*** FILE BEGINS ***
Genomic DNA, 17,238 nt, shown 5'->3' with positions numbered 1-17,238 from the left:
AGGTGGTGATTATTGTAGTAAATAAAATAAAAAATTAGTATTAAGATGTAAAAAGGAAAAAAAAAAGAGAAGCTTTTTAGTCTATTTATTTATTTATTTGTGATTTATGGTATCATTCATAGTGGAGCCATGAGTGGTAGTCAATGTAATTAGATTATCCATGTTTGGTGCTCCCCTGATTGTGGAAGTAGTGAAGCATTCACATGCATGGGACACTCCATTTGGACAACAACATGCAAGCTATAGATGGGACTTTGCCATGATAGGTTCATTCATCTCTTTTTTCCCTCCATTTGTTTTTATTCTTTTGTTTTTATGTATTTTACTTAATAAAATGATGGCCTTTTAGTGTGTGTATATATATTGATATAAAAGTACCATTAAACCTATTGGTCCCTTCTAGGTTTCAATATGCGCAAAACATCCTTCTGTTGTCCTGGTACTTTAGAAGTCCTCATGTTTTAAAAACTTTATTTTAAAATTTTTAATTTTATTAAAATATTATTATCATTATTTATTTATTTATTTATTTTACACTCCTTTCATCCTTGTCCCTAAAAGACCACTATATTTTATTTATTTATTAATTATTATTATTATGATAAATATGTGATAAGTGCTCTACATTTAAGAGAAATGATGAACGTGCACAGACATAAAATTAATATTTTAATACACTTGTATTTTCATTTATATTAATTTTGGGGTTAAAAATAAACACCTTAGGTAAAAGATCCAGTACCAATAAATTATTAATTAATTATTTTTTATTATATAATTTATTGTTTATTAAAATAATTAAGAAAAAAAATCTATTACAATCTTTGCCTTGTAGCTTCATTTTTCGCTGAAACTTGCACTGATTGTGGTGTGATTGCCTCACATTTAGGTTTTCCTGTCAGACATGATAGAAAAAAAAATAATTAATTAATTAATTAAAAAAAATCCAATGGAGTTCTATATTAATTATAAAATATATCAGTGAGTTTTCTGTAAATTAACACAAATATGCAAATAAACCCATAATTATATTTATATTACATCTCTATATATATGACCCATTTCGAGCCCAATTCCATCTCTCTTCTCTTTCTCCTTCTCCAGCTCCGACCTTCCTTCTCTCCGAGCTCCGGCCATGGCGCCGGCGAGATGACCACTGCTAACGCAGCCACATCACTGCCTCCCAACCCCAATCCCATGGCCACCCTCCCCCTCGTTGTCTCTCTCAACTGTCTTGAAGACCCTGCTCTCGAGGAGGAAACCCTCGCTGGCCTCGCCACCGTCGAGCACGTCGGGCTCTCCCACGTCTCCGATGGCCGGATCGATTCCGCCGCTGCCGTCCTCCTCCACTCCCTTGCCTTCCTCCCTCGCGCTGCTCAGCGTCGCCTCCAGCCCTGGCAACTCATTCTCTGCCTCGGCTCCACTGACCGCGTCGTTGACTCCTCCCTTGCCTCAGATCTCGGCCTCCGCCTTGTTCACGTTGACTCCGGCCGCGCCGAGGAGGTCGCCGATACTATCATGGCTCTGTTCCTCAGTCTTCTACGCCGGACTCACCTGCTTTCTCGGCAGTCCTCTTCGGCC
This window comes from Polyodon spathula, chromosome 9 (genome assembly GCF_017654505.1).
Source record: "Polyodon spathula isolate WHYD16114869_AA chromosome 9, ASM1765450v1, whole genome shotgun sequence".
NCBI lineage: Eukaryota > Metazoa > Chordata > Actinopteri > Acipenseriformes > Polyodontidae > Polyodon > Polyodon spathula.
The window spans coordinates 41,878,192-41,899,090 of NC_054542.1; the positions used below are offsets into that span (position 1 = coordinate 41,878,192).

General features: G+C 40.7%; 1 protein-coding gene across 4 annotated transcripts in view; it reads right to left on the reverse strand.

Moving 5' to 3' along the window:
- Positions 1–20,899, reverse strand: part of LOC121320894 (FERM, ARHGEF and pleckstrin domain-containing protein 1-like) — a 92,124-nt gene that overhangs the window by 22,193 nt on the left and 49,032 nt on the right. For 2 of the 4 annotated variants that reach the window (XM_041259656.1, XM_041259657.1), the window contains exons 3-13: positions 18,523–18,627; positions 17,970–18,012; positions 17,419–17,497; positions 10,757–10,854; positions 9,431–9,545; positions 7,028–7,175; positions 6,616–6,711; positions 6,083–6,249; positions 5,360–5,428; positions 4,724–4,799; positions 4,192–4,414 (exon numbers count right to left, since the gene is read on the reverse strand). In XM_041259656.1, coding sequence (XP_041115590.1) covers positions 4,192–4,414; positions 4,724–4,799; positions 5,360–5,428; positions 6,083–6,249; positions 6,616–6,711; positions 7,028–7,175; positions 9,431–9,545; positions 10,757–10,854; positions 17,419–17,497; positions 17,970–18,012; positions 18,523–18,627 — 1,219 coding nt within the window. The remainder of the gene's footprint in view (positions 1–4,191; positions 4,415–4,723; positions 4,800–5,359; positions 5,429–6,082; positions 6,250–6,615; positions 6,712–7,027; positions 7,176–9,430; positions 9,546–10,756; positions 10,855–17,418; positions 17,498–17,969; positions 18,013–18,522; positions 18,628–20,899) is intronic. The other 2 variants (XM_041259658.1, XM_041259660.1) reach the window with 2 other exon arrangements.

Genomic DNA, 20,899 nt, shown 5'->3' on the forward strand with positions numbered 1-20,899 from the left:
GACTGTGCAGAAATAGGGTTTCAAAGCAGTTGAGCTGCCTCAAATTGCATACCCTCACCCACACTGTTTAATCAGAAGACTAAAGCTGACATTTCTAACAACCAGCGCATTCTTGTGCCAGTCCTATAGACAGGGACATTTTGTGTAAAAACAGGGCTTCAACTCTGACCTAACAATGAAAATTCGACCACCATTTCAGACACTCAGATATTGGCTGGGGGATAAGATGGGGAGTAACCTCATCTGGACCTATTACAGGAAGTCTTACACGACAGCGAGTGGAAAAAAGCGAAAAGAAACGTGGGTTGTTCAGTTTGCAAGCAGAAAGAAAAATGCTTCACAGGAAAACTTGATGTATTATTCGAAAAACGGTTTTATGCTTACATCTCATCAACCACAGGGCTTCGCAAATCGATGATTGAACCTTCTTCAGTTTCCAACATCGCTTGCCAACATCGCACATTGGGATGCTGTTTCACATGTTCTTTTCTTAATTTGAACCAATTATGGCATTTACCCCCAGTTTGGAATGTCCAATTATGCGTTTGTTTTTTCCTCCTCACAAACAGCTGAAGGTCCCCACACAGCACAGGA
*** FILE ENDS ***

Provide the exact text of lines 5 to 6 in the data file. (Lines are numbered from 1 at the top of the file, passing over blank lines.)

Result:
NCBI lineage: Eukaryota > Metazoa > Chordata > Actinopteri > Acipenseriformes > Polyodontidae > Polyodon > Polyodon spathula.
The window spans coordinates 41,878,192-41,899,090 of NC_054542.1; the positions used below are offsets into that span (position 1 = coordinate 41,878,192).